One of Hollywood’s most engrossing soap operas will either end with a bang or a cliffhanger.
The nine-month battle within the Screen Actors Guild over its expired TV and film contract has brought us all of the ingredients for good drama: celebrities, lawsuits, a political coup, millions of dollars and hundreds of thousands of jobs hanging in the balance.
The battle will be over when SAG members vote on June 9 whether to ratify or refuse their latest contract with the AMPTP. The decision rests in the hands of 110,000 guild members who received ballots May 19.
Although SAG and AFTRA members overwhelmingly approved a new contract covering commercials on May 22, the political and emotional battle over the TV/theatrical pact is boiling over.
At a SAG town-hall meeting in L.A. on May 21, Ed Asner, former guild president and a member of the national board’s minority faction known as Membership First, reportedly likened the contract’s effect on SAG members to “taking the Jews out and shooting them.”
SAG president Alan Rosenberg, whose 2005 election was backed by Membership First, has loudly denounced the contract. He recently told the L.A. Times that the contract’s provisions “are just going to kill actors.”
And the moderates who took control of SAG’s national board this fall under the name Unite For Strength are just plain weary of the fighting that has been raging inside the guild since the 2000 commercials strike.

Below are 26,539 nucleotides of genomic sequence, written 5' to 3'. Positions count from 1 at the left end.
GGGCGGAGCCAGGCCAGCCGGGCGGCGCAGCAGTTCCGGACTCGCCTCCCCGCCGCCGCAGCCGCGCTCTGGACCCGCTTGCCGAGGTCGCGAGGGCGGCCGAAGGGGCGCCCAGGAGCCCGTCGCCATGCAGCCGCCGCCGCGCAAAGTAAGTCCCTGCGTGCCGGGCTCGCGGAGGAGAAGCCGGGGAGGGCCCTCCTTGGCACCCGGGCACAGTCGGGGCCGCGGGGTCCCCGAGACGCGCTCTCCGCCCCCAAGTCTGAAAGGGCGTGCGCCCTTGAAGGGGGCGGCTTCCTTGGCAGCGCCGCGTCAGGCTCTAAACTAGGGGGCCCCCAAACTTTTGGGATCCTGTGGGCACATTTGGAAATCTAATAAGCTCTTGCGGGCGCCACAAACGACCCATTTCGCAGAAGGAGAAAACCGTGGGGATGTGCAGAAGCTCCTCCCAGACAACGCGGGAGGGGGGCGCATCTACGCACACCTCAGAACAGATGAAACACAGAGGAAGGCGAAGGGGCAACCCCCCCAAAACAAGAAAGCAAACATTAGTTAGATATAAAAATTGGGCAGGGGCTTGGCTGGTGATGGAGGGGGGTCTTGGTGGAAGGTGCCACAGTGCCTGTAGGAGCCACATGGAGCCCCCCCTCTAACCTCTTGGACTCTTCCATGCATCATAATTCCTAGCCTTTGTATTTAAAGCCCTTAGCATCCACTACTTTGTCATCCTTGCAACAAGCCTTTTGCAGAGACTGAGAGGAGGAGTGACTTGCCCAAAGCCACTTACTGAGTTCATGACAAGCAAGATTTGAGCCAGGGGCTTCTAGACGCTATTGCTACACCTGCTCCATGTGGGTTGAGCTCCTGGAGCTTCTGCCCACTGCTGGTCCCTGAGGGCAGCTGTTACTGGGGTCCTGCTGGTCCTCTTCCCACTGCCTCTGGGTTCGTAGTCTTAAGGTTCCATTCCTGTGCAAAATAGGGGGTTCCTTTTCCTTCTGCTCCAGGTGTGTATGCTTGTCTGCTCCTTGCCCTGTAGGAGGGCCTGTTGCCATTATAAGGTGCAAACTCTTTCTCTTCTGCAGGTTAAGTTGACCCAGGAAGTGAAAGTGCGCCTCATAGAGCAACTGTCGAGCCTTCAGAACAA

“All I want to do is get this damn contract passed,” Sam Freed, SAG’s 2nd vice president and president of the New York board, told TheWrap. “It’s not the infighting that’s prevented us from having a contract. The demise started when [former SAG national executive director] Doug Allen’s first move was to go against AFTRA. It was their acts alone that created the situation we’re in. Finally, we got political rule and we’ve moved on.”
Membership First and the guild, which promotes the moderate majority’s point of view, are now waging campaigns to persuade the members’ votes. The union has the funds and resources to reach out to its eligible voting members mulling over their ballots. Their site boasts a “statement of support” signed by 500 actors, including high-wattage names like Tom Hanks, George Clooney, Sally Field, Alec Baldwin and Rob Lowe.
Membership First has taken a more grassroots approach by staging daily protests, sending mass emails and writing blogs.
Both sides are circulating online videos featuring A-list and working actors touting their party’s line. Ironically, viral videos have become the chief weapon in a war over pay and residuals for content on the Internet.
In SAG’s corner, Hanks, Kate Walsh, Bruce Davison, J.K. Simmons, Corbin Bernsen, and dozens of rank-and-file Hollywood actors have appeared in “vote yes” videos. Their consensus is that the contract isn’t perfect, but as Hanks points out, “no contract ever is.”
But the two-year contract’s three percent wage increase and .5 percent increase in pension and health contributions will help assuage some financial burdens brought on by the ruined economy and runaway production.